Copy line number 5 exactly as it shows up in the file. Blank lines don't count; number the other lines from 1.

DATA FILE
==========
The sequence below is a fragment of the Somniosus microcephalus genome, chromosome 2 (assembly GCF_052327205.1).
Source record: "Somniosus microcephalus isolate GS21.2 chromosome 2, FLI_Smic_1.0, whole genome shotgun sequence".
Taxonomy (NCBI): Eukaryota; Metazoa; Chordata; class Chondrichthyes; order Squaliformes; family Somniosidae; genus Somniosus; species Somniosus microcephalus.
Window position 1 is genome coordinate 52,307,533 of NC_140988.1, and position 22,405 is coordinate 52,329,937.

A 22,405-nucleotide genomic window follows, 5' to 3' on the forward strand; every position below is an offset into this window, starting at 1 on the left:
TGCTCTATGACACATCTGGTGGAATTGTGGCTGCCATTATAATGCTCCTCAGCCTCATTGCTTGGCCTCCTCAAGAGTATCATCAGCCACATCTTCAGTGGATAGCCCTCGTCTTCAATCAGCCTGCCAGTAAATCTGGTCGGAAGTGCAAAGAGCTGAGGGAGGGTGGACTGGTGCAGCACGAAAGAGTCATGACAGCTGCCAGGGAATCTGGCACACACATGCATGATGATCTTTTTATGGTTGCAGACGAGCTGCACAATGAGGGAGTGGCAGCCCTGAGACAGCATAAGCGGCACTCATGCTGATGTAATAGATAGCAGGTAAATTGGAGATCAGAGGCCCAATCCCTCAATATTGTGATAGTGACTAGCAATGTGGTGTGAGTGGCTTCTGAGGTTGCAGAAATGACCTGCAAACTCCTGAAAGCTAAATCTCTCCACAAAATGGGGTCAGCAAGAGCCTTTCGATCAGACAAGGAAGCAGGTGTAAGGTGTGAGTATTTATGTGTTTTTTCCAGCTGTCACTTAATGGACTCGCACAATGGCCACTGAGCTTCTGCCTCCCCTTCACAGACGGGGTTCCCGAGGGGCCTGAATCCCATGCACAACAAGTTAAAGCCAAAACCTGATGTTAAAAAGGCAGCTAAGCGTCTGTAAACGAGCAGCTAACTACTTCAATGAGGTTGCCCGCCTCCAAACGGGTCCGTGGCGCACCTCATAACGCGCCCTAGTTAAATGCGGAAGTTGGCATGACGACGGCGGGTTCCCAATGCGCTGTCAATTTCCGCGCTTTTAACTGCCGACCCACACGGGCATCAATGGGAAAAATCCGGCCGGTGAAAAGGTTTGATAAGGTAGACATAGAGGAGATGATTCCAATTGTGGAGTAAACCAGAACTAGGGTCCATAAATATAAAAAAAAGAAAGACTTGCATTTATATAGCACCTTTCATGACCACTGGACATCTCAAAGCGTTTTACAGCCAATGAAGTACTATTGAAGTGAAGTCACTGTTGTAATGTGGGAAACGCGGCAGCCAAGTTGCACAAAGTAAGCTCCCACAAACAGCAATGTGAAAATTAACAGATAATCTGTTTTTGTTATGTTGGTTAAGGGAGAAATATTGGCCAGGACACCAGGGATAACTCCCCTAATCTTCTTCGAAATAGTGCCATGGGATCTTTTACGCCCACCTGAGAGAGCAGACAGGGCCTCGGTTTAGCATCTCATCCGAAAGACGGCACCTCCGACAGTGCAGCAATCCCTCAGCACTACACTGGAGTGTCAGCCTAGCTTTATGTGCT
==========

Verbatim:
A 22,405-nucleotide genomic window follows, 5' to 3' on the forward strand; every position below is an offset into this window, starting at 1 on the left: